. and Duffield, met next at the Leo. they found that Wilkes had arrived, pard, in great Hampton-street, and and that he had his son and an ass afterwards at the same place two or with him. They left the lad sitting three times. They drank together on a bank, and went farther down at those places, and paid jointly: the lane, when they received back a there was no work yet ready. A- part of the 50 lbs. stamped, and de. bout two days after, they met near livered to Wilkes 50 pounds more St Paul's Chapel. Witness did not blanks, which he was to bring back then deliver any thing to Wilkes; stamped, on the Wednesday after, but between that place and the and they appointed to meet in a lane, Leopard he gave him a pair of shil- opposite the New Inn, leading to ling dies, and about 30lbs. of blanks, Smethwick. They then went into silvered, and ready for striking with the New Inn, where they saw a perthe impression. Duffield was pre- son, whose name the witness now sent, and witness said he had knew to be Green, sitting on a table. brought the dies and blanks. Duf. On Wednesday, the 21st, the witfield told him to give them to Wilkes. ness and Earp went, between ten and A day or two after witness met eleven in the morning, to the lane Wilkes at the Leopard, and received appointed, and were apprehended by back the 30 lbs. of blanks, stamped the constables of Darlaston. Wit. with the impression on both sides, and ness had a parcel, inside his umbrelpaid L. 3 for them, being at the rate la, containing about 15 lbs. of blanks, of 3s. per gross, as agreed. Two or and Earp had one containing the three days after, he met Wilkes at same quantity. They were taken the Queen's-Head, Handsworth, by to the parlour at the New Inn, where appointment, and took Earp with Wilkes, and the saddle-bags, with him. They delivered to Wilkes a. the counterfeit coin, were shortly bout 30 lbs. more blanks, in the brought. Witness got the dies from same state, and to be stamped as be- Mrs Bissaker-one head and two tail fore. Nothing was said as to what was dies. He delivered one of each to to be done with them, but Wilkes Wilkes, as before stated ; and the otook them : the blanks were wrapped ther tail die (the former having been in separate papers. They had some broken) at Wilkes's house, in Dar. drink, which witness and Earp paid laston, some time after. for. In a few days, Earp and the Mr Twiss, counsel for the prisonwitness received the blanks stamped ers, said, there were here a number on both sides, from Wilkes, who of charges against them, and he brought them on an ass to the same thought it but fair that the one upplace, when another parcel of blanks on which the other side meant to was delivered to him. This traffic proceed should now be named. The was carried on two or three days a. Learned Judge acquiesced; and Sir week for some time, and at different W. Owen, in Mr Jervis's absence,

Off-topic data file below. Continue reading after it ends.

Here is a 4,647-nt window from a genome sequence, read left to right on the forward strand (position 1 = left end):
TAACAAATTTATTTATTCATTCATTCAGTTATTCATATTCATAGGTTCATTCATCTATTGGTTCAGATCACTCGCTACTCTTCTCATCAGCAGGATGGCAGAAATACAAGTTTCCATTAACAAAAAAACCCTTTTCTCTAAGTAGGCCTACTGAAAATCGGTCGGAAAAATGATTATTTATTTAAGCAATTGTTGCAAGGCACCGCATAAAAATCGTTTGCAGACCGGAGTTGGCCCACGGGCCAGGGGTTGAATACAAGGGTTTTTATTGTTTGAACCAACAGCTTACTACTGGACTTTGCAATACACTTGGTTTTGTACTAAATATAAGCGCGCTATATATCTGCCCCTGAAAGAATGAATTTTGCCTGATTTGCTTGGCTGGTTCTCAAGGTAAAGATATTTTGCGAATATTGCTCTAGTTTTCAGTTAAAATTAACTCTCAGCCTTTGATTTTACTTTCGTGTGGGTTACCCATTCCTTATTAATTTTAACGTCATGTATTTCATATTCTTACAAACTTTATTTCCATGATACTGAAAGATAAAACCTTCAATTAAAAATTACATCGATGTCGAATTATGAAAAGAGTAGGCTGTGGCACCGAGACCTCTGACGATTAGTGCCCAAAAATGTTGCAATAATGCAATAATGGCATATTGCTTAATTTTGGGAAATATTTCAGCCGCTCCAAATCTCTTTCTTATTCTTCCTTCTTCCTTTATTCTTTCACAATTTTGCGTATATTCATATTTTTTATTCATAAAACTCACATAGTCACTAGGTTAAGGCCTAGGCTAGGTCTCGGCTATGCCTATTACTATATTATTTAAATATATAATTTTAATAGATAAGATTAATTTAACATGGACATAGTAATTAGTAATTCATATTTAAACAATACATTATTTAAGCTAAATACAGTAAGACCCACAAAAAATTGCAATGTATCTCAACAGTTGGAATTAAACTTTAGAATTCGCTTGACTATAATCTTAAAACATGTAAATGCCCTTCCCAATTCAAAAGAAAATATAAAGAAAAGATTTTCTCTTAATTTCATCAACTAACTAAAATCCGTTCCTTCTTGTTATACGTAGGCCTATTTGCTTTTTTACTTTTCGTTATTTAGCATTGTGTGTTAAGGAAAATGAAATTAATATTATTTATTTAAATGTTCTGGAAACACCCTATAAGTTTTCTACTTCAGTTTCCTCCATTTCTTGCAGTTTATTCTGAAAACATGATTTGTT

said, they should mainly rely on the Wilkes, whose voice he knew well, counterfeit coin found at the time of say to some one,“ Sit down.” Witthe prisoner's apprehension, and al- ness looked over the hedge, and saw so upon the base shilling found in Wilkes's son with him, and an ass. Duffield's house.
Witness observed and listened, and John Bolton cross-examined: shortly after saw two men come aThe last two parcels of blanks found long the lane. On their arrival, upon witness and Earp were about Wilkes got up and spoke to them. 30 lbs. Witness had been in the trade The three men then went further six or seven months altogether ; but down the lane with the ass, leaving had left it off some time before he met the boy sitting on the bank. Witwith Duffield. He did not know that mess then went to the end of the lane, any process was necessary, after which he crossed, and went down stamping the base coin, to harden it, the hedge side till he came within a and make it fit for circulation. Wit- short distance, where he could obness proposed the business to Duffield; serve them without being seen. Boldelivered the blanks to Wilkes, recei. ton and Earp then exchanged parcels ved them back when stamped, put with Wilkes. They appointed to them into circulation, and then in- meet the next Wednesday. Witness formed against his accomplices: he gave information of what he had could not deny that it was so. When heard and seen to Mr Partridge, the witness delivered the dies with the constable. blanks to Wilkes, Duffield was by, Thomas Partridge said, he was a and witness said what they were for; constable of Darlaston. He receiit was the subject of their conversa- ved information from Mr Green, in tion: he did not always say what they consequence of which he went with were for, and, perhaps, he might not Mr Butler, another constable, to the have said it then.